The Convention, in Article 4, makes a distinction in the nature of the commitments and developing country commitments are to take “account of their common but differentiated responsibilities and their specific national and regional development priorities, objectives and circumstances”. Since commitments, or contributions, are not likely to be legally binding, as this is a ‘red line’ for the United States, there is no case for amending Article 4(1) of the Convention through the back door, as this change would also alter the basic architecture of the Convention and that would require an amendment.

A solution lies in the new understanding that we have on drivers and trends of the pathways that have led to climate change. The provision in Article 4(2), which currently applies to developed countries, has relevance for all countries. And para 5 should replace the reference to “mitigation” with a more specific requirement for all countries to “in addition to the related provisions of the Convention demonstrate that they are modifying longer-term trends in anthropogenic emissions consistent with the objective of the Convention”.  This specificity will also respond to the requirement in para that “the type, scope or scale of such contribution should go beyond previous actions”.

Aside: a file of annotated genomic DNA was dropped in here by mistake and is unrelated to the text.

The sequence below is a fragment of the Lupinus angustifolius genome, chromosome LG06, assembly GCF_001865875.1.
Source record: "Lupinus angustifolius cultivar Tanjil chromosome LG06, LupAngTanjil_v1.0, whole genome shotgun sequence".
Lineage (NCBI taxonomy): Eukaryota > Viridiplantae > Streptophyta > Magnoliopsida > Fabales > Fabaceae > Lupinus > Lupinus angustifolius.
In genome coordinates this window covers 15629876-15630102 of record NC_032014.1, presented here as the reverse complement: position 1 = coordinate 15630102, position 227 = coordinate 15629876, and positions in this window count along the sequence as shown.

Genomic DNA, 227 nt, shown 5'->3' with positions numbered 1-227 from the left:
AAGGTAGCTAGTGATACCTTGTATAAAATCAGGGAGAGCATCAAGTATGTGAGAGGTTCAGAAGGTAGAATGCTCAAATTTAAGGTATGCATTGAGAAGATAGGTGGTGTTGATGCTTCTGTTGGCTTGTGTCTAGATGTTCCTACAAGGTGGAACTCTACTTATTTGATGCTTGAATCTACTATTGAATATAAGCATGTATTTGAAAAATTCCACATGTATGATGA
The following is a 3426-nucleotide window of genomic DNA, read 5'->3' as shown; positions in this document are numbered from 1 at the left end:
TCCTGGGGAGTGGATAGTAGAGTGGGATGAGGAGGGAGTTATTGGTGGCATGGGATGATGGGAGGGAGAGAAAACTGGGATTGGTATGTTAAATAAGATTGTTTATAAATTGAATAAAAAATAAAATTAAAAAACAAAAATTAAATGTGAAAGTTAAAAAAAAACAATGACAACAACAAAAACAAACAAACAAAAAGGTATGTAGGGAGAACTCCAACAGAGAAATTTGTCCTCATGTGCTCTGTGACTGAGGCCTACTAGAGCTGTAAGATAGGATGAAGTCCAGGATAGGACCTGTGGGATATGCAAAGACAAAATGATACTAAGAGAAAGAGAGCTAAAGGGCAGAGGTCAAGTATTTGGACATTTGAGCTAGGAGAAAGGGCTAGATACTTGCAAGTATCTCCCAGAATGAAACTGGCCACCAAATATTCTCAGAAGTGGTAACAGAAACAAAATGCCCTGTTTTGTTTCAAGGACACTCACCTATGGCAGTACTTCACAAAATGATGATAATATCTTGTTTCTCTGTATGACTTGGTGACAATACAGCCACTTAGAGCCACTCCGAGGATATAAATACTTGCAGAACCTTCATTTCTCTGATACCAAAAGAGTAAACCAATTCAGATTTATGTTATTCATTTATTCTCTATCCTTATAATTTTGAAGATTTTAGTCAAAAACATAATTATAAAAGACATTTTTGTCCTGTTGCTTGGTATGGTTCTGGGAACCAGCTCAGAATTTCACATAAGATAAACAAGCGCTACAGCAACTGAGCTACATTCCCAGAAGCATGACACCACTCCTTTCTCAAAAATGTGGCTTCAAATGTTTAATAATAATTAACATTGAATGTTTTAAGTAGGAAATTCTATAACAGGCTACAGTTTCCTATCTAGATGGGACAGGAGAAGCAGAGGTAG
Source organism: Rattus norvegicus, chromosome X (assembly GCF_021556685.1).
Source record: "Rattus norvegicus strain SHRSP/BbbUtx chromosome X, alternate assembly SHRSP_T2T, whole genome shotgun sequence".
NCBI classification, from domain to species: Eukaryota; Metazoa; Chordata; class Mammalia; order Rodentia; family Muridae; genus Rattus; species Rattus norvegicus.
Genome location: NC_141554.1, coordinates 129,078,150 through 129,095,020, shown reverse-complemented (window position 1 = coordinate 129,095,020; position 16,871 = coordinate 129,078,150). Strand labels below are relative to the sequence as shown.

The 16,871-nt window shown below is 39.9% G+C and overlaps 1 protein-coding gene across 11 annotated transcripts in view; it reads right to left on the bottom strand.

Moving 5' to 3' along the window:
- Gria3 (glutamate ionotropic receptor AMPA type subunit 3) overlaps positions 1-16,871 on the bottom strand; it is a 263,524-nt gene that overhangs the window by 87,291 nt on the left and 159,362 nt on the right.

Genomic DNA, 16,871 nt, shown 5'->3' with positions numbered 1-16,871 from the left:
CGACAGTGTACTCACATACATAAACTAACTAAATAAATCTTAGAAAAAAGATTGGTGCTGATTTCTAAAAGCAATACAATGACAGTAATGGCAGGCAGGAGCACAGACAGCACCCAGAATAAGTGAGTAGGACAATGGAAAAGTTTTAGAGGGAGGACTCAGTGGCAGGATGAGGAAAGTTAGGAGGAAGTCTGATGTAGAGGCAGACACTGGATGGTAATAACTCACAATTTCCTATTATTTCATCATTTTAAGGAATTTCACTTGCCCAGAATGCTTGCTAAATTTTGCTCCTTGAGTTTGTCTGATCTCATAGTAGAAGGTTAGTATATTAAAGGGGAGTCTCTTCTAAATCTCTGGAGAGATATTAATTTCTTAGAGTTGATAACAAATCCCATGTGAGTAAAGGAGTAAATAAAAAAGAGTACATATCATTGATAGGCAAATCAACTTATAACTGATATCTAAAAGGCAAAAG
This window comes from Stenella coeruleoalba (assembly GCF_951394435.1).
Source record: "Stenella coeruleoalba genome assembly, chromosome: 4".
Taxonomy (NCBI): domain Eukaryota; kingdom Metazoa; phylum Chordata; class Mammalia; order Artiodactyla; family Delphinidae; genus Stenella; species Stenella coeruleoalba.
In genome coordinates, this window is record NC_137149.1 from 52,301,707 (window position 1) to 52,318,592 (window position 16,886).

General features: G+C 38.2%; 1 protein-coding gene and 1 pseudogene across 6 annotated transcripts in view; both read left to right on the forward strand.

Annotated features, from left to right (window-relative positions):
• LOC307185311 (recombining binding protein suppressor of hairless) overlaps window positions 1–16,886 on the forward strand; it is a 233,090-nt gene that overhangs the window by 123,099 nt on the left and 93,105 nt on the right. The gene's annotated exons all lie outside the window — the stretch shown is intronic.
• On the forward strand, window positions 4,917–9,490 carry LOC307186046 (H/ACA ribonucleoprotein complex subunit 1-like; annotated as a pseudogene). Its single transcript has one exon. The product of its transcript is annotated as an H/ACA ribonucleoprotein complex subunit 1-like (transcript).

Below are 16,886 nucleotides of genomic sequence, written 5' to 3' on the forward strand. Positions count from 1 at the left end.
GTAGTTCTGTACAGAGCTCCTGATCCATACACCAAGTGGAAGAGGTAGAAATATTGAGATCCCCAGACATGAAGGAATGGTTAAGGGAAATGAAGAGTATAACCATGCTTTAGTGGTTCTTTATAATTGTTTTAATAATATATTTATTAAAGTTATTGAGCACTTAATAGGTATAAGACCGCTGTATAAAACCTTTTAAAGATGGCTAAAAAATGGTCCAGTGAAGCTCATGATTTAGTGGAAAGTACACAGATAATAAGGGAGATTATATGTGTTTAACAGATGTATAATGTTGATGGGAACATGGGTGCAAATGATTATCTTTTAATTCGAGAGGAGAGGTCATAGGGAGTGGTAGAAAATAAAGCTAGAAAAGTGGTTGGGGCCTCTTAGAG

Third, the information provided and its compilation has to enable the global community to have an “understanding” on two distinct but related parameters, in para 9. These are the Objective of the Convention, adopting a sustainable development framework with reference to concentration limits, and to the increase in global average temperature, which is an environmental perspective looking only at future emissions. Both are needed because the new regime is quite rightly looking at “pathways” and not emissions at a point in time.

The global transformation in natural resource use is re-shaping international relations. The universalism that was imposed with international environment law as the organising principle is now giving way to a recognition of diversity with global sustainable development goals as the organising principle. Therefore, in the transition it is necessary to incorporate both perspectives in the information, national actions, assessment and agenda of the annual conferences of the climate regime. This arrangement alone will support the needed transformation, pave the way for new goals that balance fairness and adequacy and move away from the current “institutional” approach to the global, and national, challenge.

The article was first published in indiaenvironmentportal

Mukul Sanwal has worked in India’s Ministry of Environment and Forests, has represented India in negotiations at the United Nations Framework Convention on Climate Change; thereafter he has worked in the UNFCCC secretariat; after that, he has also been involved in drawing up India’s National Action Plan on Climate Change